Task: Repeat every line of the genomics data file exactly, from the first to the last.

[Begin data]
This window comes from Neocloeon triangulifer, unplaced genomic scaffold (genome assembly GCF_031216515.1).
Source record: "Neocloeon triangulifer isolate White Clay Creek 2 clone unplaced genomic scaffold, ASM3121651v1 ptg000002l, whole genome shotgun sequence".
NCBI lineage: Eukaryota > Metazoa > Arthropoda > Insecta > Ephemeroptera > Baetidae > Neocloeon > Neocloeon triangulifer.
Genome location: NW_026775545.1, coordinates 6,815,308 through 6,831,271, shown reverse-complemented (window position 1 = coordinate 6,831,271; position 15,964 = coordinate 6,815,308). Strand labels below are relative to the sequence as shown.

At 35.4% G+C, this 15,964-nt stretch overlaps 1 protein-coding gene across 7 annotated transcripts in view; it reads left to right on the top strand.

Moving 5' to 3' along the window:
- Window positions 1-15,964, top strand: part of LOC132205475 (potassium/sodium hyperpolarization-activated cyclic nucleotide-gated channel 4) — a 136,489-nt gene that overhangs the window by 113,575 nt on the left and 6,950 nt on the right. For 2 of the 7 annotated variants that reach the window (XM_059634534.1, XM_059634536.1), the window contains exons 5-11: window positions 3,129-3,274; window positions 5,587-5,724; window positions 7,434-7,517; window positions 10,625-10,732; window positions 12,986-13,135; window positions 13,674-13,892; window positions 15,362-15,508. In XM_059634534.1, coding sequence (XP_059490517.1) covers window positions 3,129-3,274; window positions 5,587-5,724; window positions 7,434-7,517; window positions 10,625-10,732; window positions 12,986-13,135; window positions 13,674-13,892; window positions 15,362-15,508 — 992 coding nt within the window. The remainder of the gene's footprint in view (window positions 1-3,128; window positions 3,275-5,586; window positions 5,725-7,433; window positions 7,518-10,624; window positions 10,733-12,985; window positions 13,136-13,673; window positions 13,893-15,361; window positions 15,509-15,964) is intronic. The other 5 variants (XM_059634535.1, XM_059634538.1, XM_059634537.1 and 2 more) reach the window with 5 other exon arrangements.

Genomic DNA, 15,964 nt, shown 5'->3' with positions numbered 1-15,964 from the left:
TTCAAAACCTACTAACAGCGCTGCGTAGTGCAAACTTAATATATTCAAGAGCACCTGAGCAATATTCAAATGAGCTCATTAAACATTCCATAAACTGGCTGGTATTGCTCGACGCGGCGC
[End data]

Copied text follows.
This window comes from Neocloeon triangulifer, unplaced genomic scaffold (genome assembly GCF_031216515.1).
Source record: "Neocloeon triangulifer isolate White Clay Creek 2 clone unplaced genomic scaffold, ASM3121651v1 ptg000002l, whole genome shotgun sequence".
NCBI lineage: Eukaryota > Metazoa > Arthropoda > Insecta > Ephemeroptera > Baetidae > Neocloeon > Neocloeon triangulifer.
Genome location: NW_026775545.1, coordinates 6,815,308 through 6,831,271, shown reverse-complemented (window position 1 = coordinate 6,831,271; position 15,964 = coordinate 6,815,308). Strand labels below are relative to the sequence as shown.

At 35.4% G+C, this 15,964-nt stretch overlaps 1 protein-coding gene across 7 annotated transcripts in view; it reads left to right on the top strand.

Moving 5' to 3' along the window:
- Window positions 1-15,964, top strand: part of LOC132205475 (potassium/sodium hyperpolarization-activated cyclic nucleotide-gated channel 4) — a 136,489-nt gene that overhangs the window by 113,575 nt on the left and 6,950 nt on the right. For 2 of the 7 annotated variants that reach the window (XM_059634534.1, XM_059634536.1), the window contains exons 5-11: window positions 3,129-3,274; window positions 5,587-5,724; window positions 7,434-7,517; window positions 10,625-10,732; window positions 12,986-13,135; window positions 13,674-13,892; window positions 15,362-15,508. In XM_059634534.1, coding sequence (XP_059490517.1) covers window positions 3,129-3,274; window positions 5,587-5,724; window positions 7,434-7,517; window positions 10,625-10,732; window positions 12,986-13,135; window positions 13,674-13,892; window positions 15,362-15,508 — 992 coding nt within the window. The remainder of the gene's footprint in view (window positions 1-3,128; window positions 3,275-5,586; window positions 5,725-7,433; window positions 7,518-10,624; window positions 10,733-12,985; window positions 13,136-13,673; window positions 13,893-15,361; window positions 15,509-15,964) is intronic. The other 5 variants (XM_059634535.1, XM_059634538.1, XM_059634537.1 and 2 more) reach the window with 5 other exon arrangements.

Genomic DNA, 15,964 nt, shown 5'->3' with positions numbered 1-15,964 from the left:
TTCAAAACCTACTAACAGCGCTGCGTAGTGCAAACTTAATATATTCAAGAGCACCTGAGCAATATTCAAATGAGCTCATTAAACATTCCATAAACTGGCTGGTATTGCTCGACGCGGCGC